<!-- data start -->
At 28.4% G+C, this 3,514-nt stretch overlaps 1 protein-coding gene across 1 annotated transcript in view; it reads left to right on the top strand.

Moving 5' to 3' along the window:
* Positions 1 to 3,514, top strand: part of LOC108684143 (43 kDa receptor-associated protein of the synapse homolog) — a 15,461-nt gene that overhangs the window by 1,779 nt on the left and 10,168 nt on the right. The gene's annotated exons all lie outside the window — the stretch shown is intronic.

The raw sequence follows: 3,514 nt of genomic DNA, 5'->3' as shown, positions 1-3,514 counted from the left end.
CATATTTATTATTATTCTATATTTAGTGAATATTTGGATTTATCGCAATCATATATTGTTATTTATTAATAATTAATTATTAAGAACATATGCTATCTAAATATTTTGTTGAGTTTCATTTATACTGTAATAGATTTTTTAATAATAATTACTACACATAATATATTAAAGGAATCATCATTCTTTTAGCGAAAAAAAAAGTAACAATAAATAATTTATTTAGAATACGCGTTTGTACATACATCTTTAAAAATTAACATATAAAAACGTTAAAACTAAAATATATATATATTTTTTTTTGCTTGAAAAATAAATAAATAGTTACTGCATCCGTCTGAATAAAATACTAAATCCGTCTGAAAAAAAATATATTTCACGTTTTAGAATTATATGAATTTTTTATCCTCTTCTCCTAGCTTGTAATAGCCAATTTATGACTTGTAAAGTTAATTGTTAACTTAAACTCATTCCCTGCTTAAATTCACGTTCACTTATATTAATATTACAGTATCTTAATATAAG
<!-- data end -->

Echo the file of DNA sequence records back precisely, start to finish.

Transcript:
At 28.4% G+C, this 3,514-nt stretch overlaps 1 protein-coding gene across 1 annotated transcript in view; it reads left to right on the top strand.

Moving 5' to 3' along the window:
* Positions 1 to 3,514, top strand: part of LOC108684143 (43 kDa receptor-associated protein of the synapse homolog) — a 15,461-nt gene that overhangs the window by 1,779 nt on the left and 10,168 nt on the right. The gene's annotated exons all lie outside the window — the stretch shown is intronic.

The raw sequence follows: 3,514 nt of genomic DNA, 5'->3' as shown, positions 1-3,514 counted from the left end.
CATATTTATTATTATTCTATATTTAGTGAATATTTGGATTTATCGCAATCATATATTGTTATTTATTAATAATTAATTATTAAGAACATATGCTATCTAAATATTTTGTTGAGTTTCATTTATACTGTAATAGATTTTTTAATAATAATTACTACACATAATATATTAAAGGAATCATCATTCTTTTAGCGAAAAAAAAAGTAACAATAAATAATTTATTTAGAATACGCGTTTGTACATACATCTTTAAAAATTAACATATAAAAACGTTAAAACTAAAATATATATATATTTTTTTTTGCTTGAAAAATAAATAAATAGTTACTGCATCCGTCTGAATAAAATACTAAATCCGTCTGAAAAAAAATATATTTCACGTTTTAGAATTATATGAATTTTTTATCCTCTTCTCCTAGCTTGTAATAGCCAATTTATGACTTGTAAAGTTAATTGTTAACTTAAACTCATTCCCTGCTTAAATTCACGTTCACTTATATTAATATTACAGTATCTTAATATAAG